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Jason

After a remarkable resurrection, Firefly may reach space in 2019

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At first I though the headline was referring to the TV show.

 

I'm glad to see more private companies jumping into the rocket game.  It's interesting how Firefly is trying to nest themselves in between the capability of the Electron rocket, which can deliver a few hundred kilos to orbit, and that of the Falcon 9, which can lift well over 10 tons to low earth orbit.

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I too thought it was the TV show. Thought somebody got confused on which forum they were posting on. 

 

I still think we should give NASA their funding back, increase it even, and get to being the pioneering space cowboys we were in the 60s. 

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1 minute ago, Spawn_of_Apathy said:

I too thought it was the TV show. Thought somebody got confused on which forum they were posting on. 

 

I still think we should give NASA their funding back, increase it even, and get to being the pioneering space cowboys we were in the 60s. 

 

I don't think NASA should be in the business of building rockets.  Let them build the rovers and satellites that explore other worlds, but leave the launching to private corporations.  

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15 minutes ago, mclumber1 said:

At first I though the headline was referring to the TV show.

 

But wait, there's more!

 

Quote

About 30 miles up the road, near Briggs, the company has a test site on the rolling plains of the Texas Hill Country. There, Firefly is assembling the Lightning and Reaver engines (yes, the Reaver name is a nod to the Firefly TV show), putting them on test stands, and firing them up.

 

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It's pretty cool that they're approaching cheaper space flight from a different angle. The more outside the box thinking the better.

 

48 minutes ago, mclumber1 said:

I don't think NASA should be in the business of building rockets.  Let them build the rovers and satellites that explore other worlds, but leave the launching to private corporations.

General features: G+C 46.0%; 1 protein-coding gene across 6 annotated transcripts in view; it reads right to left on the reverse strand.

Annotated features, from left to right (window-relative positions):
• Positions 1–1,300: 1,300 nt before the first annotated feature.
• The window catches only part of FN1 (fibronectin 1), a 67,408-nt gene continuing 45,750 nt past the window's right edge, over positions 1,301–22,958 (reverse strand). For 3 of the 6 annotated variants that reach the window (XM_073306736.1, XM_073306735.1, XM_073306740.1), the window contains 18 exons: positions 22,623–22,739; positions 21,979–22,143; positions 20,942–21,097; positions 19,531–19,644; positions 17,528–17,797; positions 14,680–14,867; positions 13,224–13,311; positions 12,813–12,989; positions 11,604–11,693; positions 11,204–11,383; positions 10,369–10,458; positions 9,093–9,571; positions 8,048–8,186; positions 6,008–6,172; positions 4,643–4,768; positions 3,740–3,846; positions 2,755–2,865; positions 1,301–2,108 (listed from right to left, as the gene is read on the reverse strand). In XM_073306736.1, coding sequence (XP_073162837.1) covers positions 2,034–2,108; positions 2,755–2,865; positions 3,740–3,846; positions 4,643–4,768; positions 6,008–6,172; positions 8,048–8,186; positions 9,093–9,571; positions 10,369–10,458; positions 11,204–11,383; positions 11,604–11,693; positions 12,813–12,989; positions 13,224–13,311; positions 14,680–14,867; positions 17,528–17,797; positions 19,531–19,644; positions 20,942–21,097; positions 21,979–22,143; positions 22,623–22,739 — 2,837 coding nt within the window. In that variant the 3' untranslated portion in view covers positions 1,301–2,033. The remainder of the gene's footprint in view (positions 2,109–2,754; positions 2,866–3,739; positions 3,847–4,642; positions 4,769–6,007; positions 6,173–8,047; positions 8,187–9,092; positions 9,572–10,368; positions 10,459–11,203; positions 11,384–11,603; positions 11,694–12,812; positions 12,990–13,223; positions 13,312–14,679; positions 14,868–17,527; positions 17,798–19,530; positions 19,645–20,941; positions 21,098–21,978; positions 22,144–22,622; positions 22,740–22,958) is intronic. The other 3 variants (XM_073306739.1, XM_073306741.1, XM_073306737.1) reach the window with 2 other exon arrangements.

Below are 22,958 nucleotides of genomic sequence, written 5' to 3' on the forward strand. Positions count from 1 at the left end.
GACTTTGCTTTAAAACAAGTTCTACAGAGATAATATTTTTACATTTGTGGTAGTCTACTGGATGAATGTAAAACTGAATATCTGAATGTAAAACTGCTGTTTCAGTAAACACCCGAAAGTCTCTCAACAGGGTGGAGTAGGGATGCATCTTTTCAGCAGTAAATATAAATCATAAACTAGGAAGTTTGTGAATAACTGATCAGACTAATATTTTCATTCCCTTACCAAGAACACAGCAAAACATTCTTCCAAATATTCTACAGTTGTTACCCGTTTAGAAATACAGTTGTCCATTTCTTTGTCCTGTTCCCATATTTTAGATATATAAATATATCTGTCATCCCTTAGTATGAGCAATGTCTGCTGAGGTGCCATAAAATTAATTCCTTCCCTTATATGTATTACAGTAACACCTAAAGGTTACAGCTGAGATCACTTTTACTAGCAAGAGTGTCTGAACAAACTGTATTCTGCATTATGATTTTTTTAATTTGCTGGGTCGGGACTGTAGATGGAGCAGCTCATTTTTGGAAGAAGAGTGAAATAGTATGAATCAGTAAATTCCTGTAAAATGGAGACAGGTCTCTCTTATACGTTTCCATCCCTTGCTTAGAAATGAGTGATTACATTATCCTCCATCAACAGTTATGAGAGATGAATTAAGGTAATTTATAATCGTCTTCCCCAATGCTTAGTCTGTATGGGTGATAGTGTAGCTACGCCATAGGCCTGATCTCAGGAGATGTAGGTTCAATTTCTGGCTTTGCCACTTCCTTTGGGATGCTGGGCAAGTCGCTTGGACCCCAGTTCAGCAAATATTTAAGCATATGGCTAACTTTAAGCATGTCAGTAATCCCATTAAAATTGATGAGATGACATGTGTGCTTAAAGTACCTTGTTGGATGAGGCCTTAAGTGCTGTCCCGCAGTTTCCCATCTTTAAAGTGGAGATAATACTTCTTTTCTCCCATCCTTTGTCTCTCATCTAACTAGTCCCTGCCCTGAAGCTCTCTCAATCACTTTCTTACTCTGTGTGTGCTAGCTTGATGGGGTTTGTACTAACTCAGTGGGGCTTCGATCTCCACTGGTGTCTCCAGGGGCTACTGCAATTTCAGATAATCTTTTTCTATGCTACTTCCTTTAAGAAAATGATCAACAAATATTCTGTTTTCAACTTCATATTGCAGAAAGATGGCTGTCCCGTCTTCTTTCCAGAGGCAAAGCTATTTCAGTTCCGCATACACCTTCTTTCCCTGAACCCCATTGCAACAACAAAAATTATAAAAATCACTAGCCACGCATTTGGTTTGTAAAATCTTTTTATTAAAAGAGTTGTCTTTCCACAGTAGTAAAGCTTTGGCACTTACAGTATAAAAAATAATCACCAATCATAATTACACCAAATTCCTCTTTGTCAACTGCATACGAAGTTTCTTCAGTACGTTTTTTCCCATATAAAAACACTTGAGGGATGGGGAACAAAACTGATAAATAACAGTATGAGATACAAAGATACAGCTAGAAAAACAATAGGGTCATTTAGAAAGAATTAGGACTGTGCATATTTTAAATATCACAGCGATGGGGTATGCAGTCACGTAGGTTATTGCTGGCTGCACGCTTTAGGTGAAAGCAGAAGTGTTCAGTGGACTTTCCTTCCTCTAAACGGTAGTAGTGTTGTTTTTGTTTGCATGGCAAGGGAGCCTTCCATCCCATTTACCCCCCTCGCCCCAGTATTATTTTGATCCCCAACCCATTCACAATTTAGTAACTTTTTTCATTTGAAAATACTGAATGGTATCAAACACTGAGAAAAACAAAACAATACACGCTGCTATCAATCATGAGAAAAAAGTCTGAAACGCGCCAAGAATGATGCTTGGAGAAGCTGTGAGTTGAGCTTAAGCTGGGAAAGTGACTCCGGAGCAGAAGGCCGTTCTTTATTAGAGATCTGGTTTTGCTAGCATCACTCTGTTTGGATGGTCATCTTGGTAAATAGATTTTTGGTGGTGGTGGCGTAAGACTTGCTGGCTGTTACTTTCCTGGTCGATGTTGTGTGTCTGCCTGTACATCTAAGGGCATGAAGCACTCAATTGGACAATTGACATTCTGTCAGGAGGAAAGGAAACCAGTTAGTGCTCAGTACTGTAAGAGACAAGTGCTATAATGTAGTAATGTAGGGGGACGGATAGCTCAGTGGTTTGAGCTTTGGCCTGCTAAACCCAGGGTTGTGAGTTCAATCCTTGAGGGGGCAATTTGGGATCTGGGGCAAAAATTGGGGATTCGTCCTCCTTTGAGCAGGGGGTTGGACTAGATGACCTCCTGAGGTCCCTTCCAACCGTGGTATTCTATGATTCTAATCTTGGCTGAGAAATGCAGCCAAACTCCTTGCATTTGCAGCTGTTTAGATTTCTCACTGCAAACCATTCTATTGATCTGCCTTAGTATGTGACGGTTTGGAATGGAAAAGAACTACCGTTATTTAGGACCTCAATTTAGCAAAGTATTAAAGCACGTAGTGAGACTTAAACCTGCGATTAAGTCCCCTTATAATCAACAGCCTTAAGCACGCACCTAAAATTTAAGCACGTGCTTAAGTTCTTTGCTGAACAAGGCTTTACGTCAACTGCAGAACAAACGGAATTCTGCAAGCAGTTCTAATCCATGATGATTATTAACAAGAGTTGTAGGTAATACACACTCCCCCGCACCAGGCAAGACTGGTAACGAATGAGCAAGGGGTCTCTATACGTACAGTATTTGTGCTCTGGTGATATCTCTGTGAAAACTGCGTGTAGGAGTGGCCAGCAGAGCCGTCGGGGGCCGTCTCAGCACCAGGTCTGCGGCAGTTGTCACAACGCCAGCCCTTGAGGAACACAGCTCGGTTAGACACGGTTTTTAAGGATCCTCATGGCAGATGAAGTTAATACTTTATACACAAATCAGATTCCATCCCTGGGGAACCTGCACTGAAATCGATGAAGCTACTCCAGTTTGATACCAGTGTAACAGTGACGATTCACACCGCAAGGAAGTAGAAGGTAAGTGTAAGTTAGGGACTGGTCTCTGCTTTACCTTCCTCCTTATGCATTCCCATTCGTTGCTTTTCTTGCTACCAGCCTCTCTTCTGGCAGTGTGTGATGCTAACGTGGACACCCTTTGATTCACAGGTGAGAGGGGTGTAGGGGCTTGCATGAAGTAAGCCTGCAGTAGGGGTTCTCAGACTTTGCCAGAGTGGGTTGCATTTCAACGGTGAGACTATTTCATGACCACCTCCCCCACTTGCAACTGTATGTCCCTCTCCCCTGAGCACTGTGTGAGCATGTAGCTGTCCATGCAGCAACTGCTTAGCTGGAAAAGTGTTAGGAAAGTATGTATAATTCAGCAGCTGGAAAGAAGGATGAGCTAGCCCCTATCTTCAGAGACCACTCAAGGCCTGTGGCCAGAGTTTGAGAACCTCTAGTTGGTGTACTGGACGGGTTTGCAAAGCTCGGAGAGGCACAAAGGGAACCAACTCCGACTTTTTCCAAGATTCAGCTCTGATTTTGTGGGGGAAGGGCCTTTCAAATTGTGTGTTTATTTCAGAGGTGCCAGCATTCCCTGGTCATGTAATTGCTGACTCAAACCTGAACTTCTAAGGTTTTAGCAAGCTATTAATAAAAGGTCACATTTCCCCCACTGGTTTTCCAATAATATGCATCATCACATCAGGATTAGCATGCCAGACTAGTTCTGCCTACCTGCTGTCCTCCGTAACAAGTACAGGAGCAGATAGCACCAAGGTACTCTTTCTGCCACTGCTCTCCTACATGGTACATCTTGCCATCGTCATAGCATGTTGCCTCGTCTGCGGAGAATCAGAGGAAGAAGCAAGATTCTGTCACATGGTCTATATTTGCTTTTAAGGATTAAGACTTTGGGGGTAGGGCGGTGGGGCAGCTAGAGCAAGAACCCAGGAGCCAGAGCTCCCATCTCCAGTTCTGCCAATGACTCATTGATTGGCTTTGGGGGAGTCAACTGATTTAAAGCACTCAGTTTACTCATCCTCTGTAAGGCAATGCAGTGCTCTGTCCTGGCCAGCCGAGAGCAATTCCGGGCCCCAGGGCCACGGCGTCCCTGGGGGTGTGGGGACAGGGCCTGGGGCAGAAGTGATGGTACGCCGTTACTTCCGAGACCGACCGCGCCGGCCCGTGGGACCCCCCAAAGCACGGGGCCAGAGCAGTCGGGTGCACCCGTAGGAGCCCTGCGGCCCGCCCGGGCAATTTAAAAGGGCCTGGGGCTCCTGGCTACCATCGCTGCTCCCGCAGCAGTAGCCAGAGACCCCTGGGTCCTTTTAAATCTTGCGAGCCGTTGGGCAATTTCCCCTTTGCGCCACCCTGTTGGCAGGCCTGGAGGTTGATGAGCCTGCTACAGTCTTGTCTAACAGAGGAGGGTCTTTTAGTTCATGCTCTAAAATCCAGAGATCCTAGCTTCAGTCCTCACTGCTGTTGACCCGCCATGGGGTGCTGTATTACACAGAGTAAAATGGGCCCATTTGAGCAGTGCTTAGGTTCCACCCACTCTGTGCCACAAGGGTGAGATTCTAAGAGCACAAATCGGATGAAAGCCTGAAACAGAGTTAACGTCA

The problem is that there haven't been a lot of private options for rockets, especially rockets that meet the demands of getting rovers and satellites outside earth orbit. The ones that do exist are primarily reliant on NASA funding and Russian engines. NASA has been embracing private lanches as they've become available, but it's not like there have been a lot of options for them until recently.

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1 hour ago, mclumber1 said:

 

I don't think NASA should be in the business of building rockets.  Let them build the rovers and satellites that explore other worlds, but leave the launching to private corporations.  

 

When has NASA ever been directly in the business of building rockets? I agree that NASA has better things to do at this point than manage rocket contracts, but they'd still presumably contract it out. 

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1 hour ago, mclumber1 said:

 

I don't think NASA should be in the business of building rockets.  Let them build the rovers and satellites that explore other worlds, but leave the launching to private corporations.  

Definitely don’t want the people with a proven track record doing it. Better to have companies still trying to get their rockets off the ground without exploding to handle it. 

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15 minutes ago, Jason said:

 

When has NASA ever been directly in the business of building rockets? I agree that NASA has better things to do at this point than manage rocket contracts, but they'd still presumably contract it out. 

 

That's true that NASA has never really built a rocket themselves.  The Saturn V, or even the Space Shuttle, were built by subcontractors for NASA, but was designed by NASA with oversight by the agency during construction.  With rockets like the Falcon 9, or the Electron, NASA didn't design them, and not much funding came from NASA to develop them, either.  NASA is simply buying launch services from these companies, and I think that's the way NASA needs to go in the future.  The SLS will be a beast of a rocket if it ever flies, but it won't fly that often.  

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1 hour ago, Spawn_of_Apathy said:

Definitely don’t want the people with a proven track record doing it. Better to have companies still trying to get their rockets off the ground without exploding to handle it. 

 

Rocketry is now more of an engineering problem than a science problem, so it doesn't really make sense to keep it on NASA's docket.

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